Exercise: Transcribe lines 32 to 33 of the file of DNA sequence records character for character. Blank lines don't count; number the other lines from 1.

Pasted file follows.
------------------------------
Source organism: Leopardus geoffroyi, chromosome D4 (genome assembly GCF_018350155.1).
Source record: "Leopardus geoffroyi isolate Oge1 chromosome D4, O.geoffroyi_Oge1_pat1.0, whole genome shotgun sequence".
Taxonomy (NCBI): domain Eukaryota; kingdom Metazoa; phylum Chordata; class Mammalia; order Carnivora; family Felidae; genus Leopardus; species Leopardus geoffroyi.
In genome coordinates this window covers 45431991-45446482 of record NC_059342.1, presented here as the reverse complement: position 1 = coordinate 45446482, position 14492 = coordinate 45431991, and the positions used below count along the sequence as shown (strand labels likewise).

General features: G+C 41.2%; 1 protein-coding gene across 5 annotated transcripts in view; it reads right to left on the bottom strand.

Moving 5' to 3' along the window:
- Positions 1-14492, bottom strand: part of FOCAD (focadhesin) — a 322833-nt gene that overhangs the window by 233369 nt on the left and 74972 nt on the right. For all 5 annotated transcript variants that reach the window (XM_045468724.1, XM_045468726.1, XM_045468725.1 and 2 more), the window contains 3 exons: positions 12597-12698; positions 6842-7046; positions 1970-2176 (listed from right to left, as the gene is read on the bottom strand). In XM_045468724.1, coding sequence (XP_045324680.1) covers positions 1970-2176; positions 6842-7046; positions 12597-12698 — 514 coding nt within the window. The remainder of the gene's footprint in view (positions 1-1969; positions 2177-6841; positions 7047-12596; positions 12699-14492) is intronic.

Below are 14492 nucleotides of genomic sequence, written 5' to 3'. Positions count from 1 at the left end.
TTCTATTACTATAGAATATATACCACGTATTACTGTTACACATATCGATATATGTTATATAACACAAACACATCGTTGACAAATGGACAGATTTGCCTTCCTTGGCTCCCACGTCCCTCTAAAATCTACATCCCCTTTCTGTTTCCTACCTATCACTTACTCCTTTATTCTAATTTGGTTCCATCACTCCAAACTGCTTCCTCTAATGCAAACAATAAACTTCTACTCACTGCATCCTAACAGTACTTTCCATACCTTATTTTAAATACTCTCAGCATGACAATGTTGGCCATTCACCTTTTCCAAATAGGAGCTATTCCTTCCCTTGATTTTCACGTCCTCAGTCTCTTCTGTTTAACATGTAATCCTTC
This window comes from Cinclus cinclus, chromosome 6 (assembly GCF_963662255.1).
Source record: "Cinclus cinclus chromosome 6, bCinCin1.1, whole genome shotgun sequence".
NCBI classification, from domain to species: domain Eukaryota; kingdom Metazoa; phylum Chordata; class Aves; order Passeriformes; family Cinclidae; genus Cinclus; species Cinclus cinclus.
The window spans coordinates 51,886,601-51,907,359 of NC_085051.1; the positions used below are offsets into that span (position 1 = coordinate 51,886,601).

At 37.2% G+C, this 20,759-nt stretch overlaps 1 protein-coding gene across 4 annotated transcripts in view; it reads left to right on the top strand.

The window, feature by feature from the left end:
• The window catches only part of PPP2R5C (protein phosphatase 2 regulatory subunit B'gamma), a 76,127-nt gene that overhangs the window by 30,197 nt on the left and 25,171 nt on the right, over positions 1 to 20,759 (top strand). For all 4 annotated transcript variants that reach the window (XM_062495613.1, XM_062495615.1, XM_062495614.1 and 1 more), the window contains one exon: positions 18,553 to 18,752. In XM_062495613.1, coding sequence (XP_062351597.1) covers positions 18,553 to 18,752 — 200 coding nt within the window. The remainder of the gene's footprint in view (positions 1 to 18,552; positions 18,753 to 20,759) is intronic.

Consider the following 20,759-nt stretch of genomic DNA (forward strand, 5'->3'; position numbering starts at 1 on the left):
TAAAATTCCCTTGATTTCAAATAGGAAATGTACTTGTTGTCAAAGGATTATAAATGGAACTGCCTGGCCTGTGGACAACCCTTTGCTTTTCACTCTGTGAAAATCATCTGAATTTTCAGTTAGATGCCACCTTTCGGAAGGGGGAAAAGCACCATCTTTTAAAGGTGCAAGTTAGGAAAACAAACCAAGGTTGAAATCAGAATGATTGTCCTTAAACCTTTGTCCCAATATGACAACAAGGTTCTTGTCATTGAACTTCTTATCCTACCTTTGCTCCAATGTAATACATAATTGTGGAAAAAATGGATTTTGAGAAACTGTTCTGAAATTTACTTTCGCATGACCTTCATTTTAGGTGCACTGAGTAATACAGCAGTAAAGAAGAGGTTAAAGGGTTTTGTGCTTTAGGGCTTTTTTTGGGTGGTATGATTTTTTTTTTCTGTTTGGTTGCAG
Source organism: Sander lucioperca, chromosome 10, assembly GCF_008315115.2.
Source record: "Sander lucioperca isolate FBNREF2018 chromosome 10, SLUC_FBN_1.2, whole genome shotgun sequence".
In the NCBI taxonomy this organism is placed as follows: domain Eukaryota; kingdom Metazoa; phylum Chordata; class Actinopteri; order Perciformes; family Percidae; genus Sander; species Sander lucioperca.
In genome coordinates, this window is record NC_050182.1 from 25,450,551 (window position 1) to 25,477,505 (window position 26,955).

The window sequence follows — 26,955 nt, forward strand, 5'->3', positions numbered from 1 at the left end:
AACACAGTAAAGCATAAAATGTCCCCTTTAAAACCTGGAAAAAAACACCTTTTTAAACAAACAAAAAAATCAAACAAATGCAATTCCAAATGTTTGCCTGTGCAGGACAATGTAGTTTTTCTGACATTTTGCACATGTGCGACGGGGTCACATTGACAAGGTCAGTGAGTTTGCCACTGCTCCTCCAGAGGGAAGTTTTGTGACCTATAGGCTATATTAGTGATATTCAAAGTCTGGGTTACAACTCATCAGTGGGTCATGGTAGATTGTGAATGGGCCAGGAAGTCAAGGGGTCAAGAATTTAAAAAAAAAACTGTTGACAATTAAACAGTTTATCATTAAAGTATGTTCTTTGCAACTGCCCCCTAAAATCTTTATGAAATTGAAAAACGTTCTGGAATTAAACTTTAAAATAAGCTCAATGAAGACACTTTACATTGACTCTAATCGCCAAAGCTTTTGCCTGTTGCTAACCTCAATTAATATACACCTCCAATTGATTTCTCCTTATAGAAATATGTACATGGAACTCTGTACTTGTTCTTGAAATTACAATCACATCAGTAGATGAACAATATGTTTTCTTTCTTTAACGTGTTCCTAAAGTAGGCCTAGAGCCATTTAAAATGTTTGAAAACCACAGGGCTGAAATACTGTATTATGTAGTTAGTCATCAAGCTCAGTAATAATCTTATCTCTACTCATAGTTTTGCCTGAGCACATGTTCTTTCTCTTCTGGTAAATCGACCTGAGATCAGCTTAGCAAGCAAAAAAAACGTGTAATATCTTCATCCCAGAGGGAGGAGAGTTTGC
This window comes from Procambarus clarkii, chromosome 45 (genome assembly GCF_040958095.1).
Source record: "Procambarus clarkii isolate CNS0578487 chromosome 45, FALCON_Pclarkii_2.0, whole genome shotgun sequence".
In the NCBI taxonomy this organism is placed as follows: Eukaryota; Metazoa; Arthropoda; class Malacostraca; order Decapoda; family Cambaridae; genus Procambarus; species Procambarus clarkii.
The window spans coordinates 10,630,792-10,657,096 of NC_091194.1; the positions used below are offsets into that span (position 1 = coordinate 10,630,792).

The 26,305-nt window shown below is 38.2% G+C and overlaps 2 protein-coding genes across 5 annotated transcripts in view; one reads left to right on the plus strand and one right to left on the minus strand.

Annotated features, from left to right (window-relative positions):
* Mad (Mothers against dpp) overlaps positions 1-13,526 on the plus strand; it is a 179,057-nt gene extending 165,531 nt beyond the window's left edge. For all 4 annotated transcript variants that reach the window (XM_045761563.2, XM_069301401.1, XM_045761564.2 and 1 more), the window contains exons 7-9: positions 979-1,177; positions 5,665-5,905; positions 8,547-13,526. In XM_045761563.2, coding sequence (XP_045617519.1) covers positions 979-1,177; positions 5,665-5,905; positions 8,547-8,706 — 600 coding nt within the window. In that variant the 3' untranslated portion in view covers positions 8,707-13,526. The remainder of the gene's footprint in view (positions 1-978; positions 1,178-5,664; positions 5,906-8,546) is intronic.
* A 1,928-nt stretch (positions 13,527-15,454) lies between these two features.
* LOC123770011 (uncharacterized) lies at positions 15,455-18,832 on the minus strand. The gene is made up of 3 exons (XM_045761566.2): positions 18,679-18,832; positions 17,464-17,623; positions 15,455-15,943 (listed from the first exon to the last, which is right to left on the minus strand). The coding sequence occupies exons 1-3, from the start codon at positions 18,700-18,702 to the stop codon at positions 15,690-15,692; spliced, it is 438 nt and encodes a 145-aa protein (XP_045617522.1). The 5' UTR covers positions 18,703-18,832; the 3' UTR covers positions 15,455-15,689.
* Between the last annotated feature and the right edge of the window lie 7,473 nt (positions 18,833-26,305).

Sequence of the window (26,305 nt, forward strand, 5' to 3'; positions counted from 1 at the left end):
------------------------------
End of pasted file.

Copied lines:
* A 1,928-nt stretch (positions 13,527-15,454) lies between these two features.
* LOC123770011 (uncharacterized) lies at positions 15,455-18,832 on the minus strand. The gene is made up of 3 exons (XM_045761566.2): positions 18,679-18,832; positions 17,464-17,623; positions 15,455-15,943 (listed from the first exon to the last, which is right to left on the minus strand). The coding sequence occupies exons 1-3, from the start codon at positions 18,700-18,702 to the stop codon at positions 15,690-15,692; spliced, it is 438 nt and encodes a 145-aa protein (XP_045617522.1). The 5' UTR covers positions 18,703-18,832; the 3' UTR covers positions 15,455-15,689.